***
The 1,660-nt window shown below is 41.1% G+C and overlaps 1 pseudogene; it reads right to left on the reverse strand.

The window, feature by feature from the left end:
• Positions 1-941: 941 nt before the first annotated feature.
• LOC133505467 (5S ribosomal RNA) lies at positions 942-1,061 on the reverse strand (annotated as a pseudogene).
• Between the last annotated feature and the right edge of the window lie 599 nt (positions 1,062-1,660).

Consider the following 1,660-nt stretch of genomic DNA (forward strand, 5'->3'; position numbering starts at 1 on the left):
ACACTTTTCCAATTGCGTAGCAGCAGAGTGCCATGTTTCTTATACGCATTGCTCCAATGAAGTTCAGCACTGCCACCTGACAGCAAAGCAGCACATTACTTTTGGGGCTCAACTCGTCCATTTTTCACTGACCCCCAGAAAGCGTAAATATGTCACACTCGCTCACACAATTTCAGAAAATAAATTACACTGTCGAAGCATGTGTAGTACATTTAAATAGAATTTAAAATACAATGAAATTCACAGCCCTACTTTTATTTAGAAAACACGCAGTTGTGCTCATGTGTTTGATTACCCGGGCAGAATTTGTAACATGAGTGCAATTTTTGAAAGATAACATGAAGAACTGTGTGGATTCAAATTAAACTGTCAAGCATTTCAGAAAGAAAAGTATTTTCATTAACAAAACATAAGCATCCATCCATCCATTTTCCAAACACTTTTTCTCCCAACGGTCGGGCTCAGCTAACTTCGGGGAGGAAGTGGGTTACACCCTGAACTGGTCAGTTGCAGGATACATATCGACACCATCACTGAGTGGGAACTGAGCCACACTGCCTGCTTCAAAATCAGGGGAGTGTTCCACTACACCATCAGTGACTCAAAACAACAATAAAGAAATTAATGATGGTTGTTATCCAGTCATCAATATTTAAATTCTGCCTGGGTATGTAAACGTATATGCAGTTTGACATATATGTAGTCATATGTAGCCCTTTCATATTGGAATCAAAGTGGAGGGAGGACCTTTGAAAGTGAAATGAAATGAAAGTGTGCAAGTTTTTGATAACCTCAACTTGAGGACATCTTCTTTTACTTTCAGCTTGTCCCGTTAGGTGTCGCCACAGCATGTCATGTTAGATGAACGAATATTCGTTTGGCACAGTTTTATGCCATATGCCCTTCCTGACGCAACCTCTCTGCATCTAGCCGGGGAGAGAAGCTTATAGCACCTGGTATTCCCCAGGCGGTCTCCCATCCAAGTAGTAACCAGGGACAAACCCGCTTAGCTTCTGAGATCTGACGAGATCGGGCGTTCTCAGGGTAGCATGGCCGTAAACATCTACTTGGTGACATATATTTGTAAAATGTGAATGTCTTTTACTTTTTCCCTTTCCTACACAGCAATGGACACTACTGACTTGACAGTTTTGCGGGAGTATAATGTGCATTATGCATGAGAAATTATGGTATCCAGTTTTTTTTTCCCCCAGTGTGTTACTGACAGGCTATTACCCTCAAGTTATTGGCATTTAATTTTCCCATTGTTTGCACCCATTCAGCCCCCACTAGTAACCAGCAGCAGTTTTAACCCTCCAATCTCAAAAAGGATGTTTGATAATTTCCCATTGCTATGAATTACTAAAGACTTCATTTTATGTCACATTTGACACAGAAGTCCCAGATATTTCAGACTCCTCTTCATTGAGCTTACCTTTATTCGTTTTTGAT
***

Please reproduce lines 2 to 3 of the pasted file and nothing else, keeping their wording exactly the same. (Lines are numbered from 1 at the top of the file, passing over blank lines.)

The window, feature by feature from the left end:
• Positions 1-941: 941 nt before the first annotated feature.